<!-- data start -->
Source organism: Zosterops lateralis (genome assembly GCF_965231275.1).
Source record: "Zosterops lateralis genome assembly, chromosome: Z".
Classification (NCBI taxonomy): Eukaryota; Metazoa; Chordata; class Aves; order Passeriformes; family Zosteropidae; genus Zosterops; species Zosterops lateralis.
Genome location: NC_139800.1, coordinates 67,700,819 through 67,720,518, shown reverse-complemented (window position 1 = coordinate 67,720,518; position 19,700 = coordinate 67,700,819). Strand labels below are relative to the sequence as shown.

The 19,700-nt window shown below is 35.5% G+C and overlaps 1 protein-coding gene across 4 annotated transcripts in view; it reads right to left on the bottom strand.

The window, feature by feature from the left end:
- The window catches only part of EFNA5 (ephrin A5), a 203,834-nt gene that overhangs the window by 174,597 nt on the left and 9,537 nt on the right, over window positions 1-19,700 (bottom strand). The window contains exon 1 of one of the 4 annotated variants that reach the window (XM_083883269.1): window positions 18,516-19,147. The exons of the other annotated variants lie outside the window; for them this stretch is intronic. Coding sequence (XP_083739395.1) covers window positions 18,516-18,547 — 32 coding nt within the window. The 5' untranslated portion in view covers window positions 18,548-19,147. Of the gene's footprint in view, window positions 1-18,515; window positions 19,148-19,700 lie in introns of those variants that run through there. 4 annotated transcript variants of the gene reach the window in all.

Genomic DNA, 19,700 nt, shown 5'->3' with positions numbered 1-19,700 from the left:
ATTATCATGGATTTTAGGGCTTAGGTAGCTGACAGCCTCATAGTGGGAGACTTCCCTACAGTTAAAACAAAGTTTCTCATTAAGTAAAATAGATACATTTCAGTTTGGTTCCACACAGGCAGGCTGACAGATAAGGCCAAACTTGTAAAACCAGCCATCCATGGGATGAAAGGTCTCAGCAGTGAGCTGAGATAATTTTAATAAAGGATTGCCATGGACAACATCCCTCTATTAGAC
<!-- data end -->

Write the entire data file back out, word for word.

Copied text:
Source organism: Zosterops lateralis (genome assembly GCF_965231275.1).
Source record: "Zosterops lateralis genome assembly, chromosome: Z".
Classification (NCBI taxonomy): Eukaryota; Metazoa; Chordata; class Aves; order Passeriformes; family Zosteropidae; genus Zosterops; species Zosterops lateralis.
Genome location: NC_139800.1, coordinates 67,700,819 through 67,720,518, shown reverse-complemented (window position 1 = coordinate 67,720,518; position 19,700 = coordinate 67,700,819). Strand labels below are relative to the sequence as shown.

The 19,700-nt window shown below is 35.5% G+C and overlaps 1 protein-coding gene across 4 annotated transcripts in view; it reads right to left on the bottom strand.

The window, feature by feature from the left end:
- The window catches only part of EFNA5 (ephrin A5), a 203,834-nt gene that overhangs the window by 174,597 nt on the left and 9,537 nt on the right, over window positions 1-19,700 (bottom strand). The window contains exon 1 of one of the 4 annotated variants that reach the window (XM_083883269.1): window positions 18,516-19,147. The exons of the other annotated variants lie outside the window; for them this stretch is intronic. Coding sequence (XP_083739395.1) covers window positions 18,516-18,547 — 32 coding nt within the window. The 5' untranslated portion in view covers window positions 18,548-19,147. Of the gene's footprint in view, window positions 1-18,515; window positions 19,148-19,700 lie in introns of those variants that run through there. 4 annotated transcript variants of the gene reach the window in all.

Genomic DNA, 19,700 nt, shown 5'->3' with positions numbered 1-19,700 from the left:
ATTATCATGGATTTTAGGGCTTAGGTAGCTGACAGCCTCATAGTGGGAGACTTCCCTACAGTTAAAACAAAGTTTCTCATTAAGTAAAATAGATACATTTCAGTTTGGTTCCACACAGGCAGGCTGACAGATAAGGCCAAACTTGTAAAACCAGCCATCCATGGGATGAAAGGTCTCAGCAGTGAGCTGAGATAATTTTAATAAAGGATTGCCATGGACAACATCCCTCTATTAGAC